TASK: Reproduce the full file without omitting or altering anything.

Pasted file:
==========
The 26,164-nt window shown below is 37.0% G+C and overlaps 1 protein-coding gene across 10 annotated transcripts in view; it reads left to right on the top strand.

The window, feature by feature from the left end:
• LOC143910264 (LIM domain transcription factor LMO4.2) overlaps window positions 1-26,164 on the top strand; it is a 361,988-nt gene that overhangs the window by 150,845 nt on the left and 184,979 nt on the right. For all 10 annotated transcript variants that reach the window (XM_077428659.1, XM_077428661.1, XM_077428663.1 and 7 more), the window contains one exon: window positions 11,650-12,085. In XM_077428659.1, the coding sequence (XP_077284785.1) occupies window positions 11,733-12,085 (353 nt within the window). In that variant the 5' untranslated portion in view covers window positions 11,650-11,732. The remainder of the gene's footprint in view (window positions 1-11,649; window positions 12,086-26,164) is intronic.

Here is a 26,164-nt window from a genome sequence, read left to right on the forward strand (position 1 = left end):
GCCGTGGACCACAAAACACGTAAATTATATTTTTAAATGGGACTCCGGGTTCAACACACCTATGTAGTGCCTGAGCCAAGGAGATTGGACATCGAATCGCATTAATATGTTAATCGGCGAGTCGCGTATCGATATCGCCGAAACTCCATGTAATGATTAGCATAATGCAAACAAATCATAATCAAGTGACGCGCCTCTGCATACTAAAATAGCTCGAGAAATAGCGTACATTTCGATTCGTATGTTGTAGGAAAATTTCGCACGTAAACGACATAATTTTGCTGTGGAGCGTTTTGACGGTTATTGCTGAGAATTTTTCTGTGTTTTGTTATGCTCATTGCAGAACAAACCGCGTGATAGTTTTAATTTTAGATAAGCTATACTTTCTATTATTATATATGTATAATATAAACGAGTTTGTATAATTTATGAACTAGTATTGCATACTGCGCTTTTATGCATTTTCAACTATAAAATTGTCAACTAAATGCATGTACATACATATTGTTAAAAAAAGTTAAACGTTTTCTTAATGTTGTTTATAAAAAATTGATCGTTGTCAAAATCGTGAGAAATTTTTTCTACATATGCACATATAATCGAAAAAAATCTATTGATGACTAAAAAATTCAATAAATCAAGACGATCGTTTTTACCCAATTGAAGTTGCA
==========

The 26,164-nt window shown below is 37.0% G+C and overlaps 1 protein-coding gene across 10 annotated transcripts in view; it reads left to right on the top strand.

The window, feature by feature from the left end:
• LOC143910264 (LIM domain transcription factor LMO4.2) overlaps window positions 1-26,164 on the top strand; it is a 361,988-nt gene that overhangs the window by 150,845 nt on the left and 184,979 nt on the right. For all 10 annotated transcript variants that reach the window (XM_077428659.1, XM_077428661.1, XM_077428663.1 and 7 more), the window contains one exon: window positions 11,650-12,085. In XM_077428659.1, the coding sequence (XP_077284785.1) occupies window positions 11,733-12,085 (353 nt within the window). In that variant the 5' untranslated portion in view covers window positions 11,650-11,732. The remainder of the gene's footprint in view (window positions 1-11,649; window positions 12,086-26,164) is intronic.

Here is a 26,164-nt window from a genome sequence, read left to right on the forward strand (position 1 = left end):
GCCGTGGACCACAAAACACGTAAATTATATTTTTAAATGGGACTCCGGGTTCAACACACCTATGTAGTGCCTGAGCCAAGGAGATTGGACATCGAATCGCATTAATATGTTAATCGGCGAGTCGCGTATCGATATCGCCGAAACTCCATGTAATGATTAGCATAATGCAAACAAATCATAATCAAGTGACGCGCCTCTGCATACTAAAATAGCTCGAGAAATAGCGTACATTTCGATTCGTATGTTGTAGGAAAATTTCGCACGTAAACGACATAATTTTGCTGTGGAGCGTTTTGACGGTTATTGCTGAGAATTTTTCTGTGTTTTGTTATGCTCATTGCAGAACAAACCGCGTGATAGTTTTAATTTTAGATAAGCTATACTTTCTATTATTATATATGTATAATATAAACGAGTTTGTATAATTTATGAACTAGTATTGCATACTGCGCTTTTATGCATTTTCAACTATAAAATTGTCAACTAAATGCATGTACATACATATTGTTAAAAAAAGTTAAACGTTTTCTTAATGTTGTTTATAAAAAATTGATCGTTGTCAAAATCGTGAGAAATTTTTTCTACATATGCACATATAATCGAAAAAAATCTATTGATGACTAAAAAATTCAATAAATCAAGACGATCGTTTTTACCCAATTGAAGTTGCA